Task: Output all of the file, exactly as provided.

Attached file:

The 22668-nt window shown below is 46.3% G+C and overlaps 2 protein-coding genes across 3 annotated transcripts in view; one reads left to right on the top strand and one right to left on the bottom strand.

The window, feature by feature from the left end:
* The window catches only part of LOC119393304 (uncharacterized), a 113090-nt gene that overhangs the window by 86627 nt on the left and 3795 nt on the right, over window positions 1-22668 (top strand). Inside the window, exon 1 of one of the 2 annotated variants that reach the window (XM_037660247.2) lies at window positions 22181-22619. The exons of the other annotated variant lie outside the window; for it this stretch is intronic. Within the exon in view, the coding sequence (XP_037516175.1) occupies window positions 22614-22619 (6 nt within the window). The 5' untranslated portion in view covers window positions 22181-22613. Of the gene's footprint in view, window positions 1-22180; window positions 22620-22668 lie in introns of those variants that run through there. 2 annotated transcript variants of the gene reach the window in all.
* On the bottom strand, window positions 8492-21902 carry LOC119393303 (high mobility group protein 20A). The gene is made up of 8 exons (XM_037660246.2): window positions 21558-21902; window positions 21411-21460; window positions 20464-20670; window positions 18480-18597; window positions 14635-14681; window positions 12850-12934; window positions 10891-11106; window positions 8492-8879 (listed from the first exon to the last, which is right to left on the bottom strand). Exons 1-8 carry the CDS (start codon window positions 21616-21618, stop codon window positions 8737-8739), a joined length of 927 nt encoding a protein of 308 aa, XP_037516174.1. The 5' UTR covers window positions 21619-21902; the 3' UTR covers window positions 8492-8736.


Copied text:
The 22668-nt window shown below is 46.3% G+C and overlaps 2 protein-coding genes across 3 annotated transcripts in view; one reads left to right on the top strand and one right to left on the bottom strand.

The window, feature by feature from the left end:
* The window catches only part of LOC119393304 (uncharacterized), a 113090-nt gene that overhangs the window by 86627 nt on the left and 3795 nt on the right, over window positions 1-22668 (top strand). Inside the window, exon 1 of one of the 2 annotated variants that reach the window (XM_037660247.2) lies at window positions 22181-22619. The exons of the other annotated variant lie outside the window; for it this stretch is intronic. Within the exon in view, the coding sequence (XP_037516175.1) occupies window positions 22614-22619 (6 nt within the window). The 5' untranslated portion in view covers window positions 22181-22613. Of the gene's footprint in view, window positions 1-22180; window positions 22620-22668 lie in introns of those variants that run through there. 2 annotated transcript variants of the gene reach the window in all.
* On the bottom strand, window positions 8492-21902 carry LOC119393303 (high mobility group protein 20A). The gene is made up of 8 exons (XM_037660246.2): window positions 21558-21902; window positions 21411-21460; window positions 20464-20670; window positions 18480-18597; window positions 14635-14681; window positions 12850-12934; window positions 10891-11106; window positions 8492-8879 (listed from the first exon to the last, which is right to left on the bottom strand). Exons 1-8 carry the CDS (start codon window positions 21616-21618, stop codon window positions 8737-8739), a joined length of 927 nt encoding a protein of 308 aa, XP_037516174.1. The 5' UTR covers window positions 21619-21902; the 3' UTR covers window positions 8492-8736.